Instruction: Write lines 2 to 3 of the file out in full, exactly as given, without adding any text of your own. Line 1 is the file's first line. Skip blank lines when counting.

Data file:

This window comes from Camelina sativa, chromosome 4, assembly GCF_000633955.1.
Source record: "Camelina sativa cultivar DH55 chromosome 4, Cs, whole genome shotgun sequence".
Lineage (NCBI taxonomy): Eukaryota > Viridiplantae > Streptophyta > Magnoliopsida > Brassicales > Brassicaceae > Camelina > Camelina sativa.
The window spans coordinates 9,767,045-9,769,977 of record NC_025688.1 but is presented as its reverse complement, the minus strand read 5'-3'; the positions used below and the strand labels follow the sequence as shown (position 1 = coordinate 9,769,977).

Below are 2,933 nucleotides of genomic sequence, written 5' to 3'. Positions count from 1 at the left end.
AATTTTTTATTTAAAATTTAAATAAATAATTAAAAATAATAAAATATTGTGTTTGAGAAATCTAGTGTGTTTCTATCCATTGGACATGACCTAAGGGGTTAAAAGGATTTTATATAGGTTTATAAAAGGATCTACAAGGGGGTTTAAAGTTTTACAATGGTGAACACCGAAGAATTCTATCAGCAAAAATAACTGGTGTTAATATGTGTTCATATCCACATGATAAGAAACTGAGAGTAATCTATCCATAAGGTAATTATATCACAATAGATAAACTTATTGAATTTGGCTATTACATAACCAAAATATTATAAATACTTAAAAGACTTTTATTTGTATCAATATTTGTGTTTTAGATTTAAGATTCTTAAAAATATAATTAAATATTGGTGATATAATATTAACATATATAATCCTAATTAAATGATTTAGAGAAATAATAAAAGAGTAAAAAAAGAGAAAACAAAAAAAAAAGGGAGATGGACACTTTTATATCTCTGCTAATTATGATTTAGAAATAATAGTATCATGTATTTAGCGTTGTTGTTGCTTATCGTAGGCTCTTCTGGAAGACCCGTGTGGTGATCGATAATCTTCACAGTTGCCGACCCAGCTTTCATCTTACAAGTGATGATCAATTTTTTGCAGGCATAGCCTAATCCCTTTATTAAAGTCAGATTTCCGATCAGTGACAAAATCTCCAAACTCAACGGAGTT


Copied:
Source record: "Camelina sativa cultivar DH55 chromosome 4, Cs, whole genome shotgun sequence".
Lineage (NCBI taxonomy): Eukaryota > Viridiplantae > Streptophyta > Magnoliopsida > Brassicales > Brassicaceae > Camelina > Camelina sativa.